For those with a heart for the environment, Exxon Mobil (NYSE:XOM) stock is not an easy name to love.
Yes, the Exxon Valdez oil spill is now 21 years past. But it still ranks as one of history’s most calamitous, no thanks to foot-dragging on the energy giant’s part.
Nor have the controversies exactly dried up. In 2015, research-based news stories outlined Exxon’s role in climate change denial. In fact, calling XOM stock a “sin stock” would hardly constitute a stretch for environmentalists.
Regardless of your stance on this issue, other factors come into play when you weigh the worthiness of XOM stock. The energy sector has spent years now in a fuel-injected funk. Behemoth legacy companies aren’t exactly head-turning investments these days. Exxon is even said to be weighing a dividend cut. For investors, it’s all pain at the pump, without the gain.
While you can rest assured Exxon Mobil’s not going anywhere, the near-term question of where it’s headed concerns many shareholders. Truly, it’s time to drill down and see where XOM stock ranks as a blue-chip play.
Strike that: a former blue-chip play.
XOM Stock and the Dow Jones Boot
While it may not mean much in terms of long-term financial impact, the investor optics were horrid when the Dow Jones Industrial Average kicked out Exxon effective Sept. 1. As Bloomberg put it, the move marked “a particularly stunning reordering, reflecting the steady decline of commodity companies in the American economy.”
To think: A share of XOM stock gave investors, as recently as 2011, a piece of the world’s biggest company. But on Wall Street, where memories of the good old days run shorter than a sea slug’s attention span, 2020 brutalized XOM stock. We’re talking about a fall that has slashed share prices by slightly more than half.
Quick, someone jam a tanker-sized plug in this oil company’s shareholder spill.
Meanwhile, the average price of a gallon of gas in mid-September fell two consecutive weeks to $2.17, according to GasBuddy. And guess what? It’s even lower right now, at $2.16. The last time Exxon saw gas at $3 a gallon, President Barack Obama was in the middle of his second term.
Headlines Hopeful And Brutal
Still, there exists some cause for optimism where XOM stock is concerned. On Oct. 13, Goldman Sachs lifted Exxon to a neutral rating; previously, it had rated XOM it as underperform. Such news won’t trigger Black Friday-style stampedes to snap up shares. But it does at least signal a change in sentiment among Wall Street’s heavy-hitting firms. With Goldman shifting gears, 18 of 27 analyst firms now give XOM stock a neutral-equivalent rating.
But all that sorta-good news could be effectively countered by a Bloomberg story that ran Oct. 1. It asserted that the energy monolith “likely made a third consecutive loss in the last quarter,” which in turn could signal a potential cut in its $15 billion-a-year dividend. The article further asserted that “the last time the company generated enough free cash to cover its dividend was the third quarter of 2018.”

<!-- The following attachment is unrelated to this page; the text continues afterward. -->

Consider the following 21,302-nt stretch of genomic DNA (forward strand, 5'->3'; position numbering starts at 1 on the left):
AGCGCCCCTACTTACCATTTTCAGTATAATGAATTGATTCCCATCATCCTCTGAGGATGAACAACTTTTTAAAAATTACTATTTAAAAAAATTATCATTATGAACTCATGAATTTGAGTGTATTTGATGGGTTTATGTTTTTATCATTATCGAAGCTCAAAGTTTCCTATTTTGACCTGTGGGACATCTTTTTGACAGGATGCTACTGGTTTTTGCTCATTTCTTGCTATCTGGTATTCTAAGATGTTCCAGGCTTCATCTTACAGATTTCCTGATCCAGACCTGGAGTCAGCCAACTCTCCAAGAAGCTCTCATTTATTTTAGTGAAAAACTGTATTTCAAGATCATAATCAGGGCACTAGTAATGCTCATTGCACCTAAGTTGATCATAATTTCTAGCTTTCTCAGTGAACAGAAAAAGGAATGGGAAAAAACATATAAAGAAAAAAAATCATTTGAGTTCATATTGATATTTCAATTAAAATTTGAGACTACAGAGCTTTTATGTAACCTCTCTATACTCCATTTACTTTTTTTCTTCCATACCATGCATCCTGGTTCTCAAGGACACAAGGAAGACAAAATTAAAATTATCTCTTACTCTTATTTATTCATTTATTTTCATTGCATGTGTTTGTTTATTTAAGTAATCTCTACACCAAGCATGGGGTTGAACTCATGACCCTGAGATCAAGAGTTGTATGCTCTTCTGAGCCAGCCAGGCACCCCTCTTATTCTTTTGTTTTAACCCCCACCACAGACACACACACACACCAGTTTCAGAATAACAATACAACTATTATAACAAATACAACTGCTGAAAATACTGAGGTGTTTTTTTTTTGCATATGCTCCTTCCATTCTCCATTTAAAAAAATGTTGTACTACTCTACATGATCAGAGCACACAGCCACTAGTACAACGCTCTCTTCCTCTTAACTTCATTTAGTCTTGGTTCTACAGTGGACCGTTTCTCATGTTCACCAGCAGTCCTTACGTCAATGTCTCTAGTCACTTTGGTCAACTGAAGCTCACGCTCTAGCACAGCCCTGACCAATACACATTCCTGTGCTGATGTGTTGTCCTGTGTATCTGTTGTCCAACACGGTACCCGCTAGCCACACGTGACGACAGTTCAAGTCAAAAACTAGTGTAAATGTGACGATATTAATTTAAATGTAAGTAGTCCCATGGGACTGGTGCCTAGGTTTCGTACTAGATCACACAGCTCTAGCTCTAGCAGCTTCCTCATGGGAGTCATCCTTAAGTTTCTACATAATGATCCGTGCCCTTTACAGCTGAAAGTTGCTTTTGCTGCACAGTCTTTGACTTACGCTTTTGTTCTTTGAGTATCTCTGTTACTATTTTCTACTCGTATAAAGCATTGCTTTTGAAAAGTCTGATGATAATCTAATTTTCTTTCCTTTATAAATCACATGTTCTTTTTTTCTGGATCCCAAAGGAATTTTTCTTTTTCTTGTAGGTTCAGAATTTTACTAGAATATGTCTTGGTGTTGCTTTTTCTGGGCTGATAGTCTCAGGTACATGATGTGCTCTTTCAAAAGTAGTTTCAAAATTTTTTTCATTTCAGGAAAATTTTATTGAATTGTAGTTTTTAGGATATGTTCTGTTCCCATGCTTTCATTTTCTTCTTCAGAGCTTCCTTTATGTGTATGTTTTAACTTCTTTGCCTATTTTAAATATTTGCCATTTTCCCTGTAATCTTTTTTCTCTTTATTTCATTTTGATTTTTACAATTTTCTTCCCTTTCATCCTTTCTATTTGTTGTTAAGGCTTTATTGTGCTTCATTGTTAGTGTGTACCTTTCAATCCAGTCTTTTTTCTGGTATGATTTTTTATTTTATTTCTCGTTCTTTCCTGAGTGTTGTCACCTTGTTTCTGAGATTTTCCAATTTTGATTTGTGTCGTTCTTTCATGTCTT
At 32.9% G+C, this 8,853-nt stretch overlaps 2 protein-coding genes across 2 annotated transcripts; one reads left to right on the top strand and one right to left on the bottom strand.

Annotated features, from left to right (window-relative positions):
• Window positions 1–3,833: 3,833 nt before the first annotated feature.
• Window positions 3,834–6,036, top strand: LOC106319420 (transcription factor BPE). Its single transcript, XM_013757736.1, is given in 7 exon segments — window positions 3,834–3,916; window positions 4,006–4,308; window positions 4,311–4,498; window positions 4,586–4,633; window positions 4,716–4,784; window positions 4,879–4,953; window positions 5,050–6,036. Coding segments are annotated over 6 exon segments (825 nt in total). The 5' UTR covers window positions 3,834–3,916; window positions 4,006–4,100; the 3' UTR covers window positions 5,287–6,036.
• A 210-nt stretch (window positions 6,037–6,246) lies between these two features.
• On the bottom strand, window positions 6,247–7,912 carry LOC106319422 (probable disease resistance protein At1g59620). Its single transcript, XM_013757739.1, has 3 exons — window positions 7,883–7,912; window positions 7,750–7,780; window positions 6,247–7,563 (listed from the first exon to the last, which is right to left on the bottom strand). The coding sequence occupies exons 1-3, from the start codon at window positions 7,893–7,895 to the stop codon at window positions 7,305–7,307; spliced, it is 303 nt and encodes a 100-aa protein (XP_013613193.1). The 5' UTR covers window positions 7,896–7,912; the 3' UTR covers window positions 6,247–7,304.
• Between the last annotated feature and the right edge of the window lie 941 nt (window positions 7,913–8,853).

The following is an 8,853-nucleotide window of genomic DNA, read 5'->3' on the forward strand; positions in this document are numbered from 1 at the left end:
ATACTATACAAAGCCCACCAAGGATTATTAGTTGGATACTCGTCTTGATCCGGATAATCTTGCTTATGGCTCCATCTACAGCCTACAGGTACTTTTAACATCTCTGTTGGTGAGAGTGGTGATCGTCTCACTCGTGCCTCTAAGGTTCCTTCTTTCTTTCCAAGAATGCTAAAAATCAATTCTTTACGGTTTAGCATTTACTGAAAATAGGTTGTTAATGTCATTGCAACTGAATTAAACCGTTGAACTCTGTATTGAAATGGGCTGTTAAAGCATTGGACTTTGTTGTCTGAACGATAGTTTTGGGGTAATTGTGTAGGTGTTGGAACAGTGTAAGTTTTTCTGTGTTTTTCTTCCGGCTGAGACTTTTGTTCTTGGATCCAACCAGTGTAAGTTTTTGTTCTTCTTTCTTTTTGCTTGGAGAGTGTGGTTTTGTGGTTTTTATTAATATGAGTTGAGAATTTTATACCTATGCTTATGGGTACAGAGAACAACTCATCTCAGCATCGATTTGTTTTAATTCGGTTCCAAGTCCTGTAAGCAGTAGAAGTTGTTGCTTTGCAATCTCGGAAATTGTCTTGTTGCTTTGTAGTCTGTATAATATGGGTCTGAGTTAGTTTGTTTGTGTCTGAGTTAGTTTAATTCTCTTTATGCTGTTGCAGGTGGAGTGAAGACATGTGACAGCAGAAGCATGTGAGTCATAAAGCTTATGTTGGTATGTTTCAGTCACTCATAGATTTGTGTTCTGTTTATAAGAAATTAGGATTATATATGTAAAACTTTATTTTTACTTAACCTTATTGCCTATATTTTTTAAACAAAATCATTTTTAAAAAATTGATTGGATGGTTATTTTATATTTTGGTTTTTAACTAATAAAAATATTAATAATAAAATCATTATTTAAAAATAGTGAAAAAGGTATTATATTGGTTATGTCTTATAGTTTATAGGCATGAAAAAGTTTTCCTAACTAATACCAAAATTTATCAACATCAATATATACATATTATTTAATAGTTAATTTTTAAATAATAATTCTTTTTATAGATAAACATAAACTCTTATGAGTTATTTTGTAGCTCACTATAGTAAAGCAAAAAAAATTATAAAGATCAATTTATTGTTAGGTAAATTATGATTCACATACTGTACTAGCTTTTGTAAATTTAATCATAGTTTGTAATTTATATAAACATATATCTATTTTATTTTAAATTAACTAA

For a brutal black-eye encore, Bloomberg then ran a story just four days later with a headline that pretty much said it all: “Exxon’s Plans for Emissions Surge Revealed in Leaked Documents.” Exxon of course objected, stating among other things that, “The projections identified in the leaked documents have significantly changed, a fact that was not fully explained or prominently featured in the article.”
Again, not an easy company to love.
Hands Off Exxon For Now
Rest assured: Headlines these days have a way of vanishing faster than wasabi on the tongue. Unless Exxon is planning to enlist Marvin the Martian to blow up the Earth, I can’t see allegations of emissions hanky-panky bothering the market too much. Not that we should take such stories lightly, but their impact where investors are concerned is often minimal.
That established, we must at least consider the case for XOM stock hitting a bottom that screams “Buy me!” As recently as mid-2014, it traded for just above $100 per share. Today it only fetches $34, but a company this huge cannot be dismissed outright. With a market capitalization of close to $146 billion, Exxon has enough firepower on reserve as it waits for external circumstances to turn in its favor.
I take delight in the words of billionaire Warren Buffett, who has repeatedly made the case for buying into certain battered stocks when they’re “on the operating table.” Does XOM stock fit the bill?
Arguments can be made for and against, depending on how you view prospective recoveries in the energy sector and economy. If Exxon can assail these rough headwinds and transcend its short-term troubles, things would look promising. One market expert has even floated the idea of a merger with Chevron (NYSE:CVX).
It’s an intriguing scenario. Exxon, Mobil and Chevron all trace their origins to the breakup of John D. Rockefeller’s Standard Oil in 1911. But as much as my imagination wants to wander, reality has a more no-nonsense imperative: Don’t hold your breath and hang on to your money.
On the date of publication, Lou Carlozo did not have (either directly or indirectly) any positions in the securities mentioned in this article.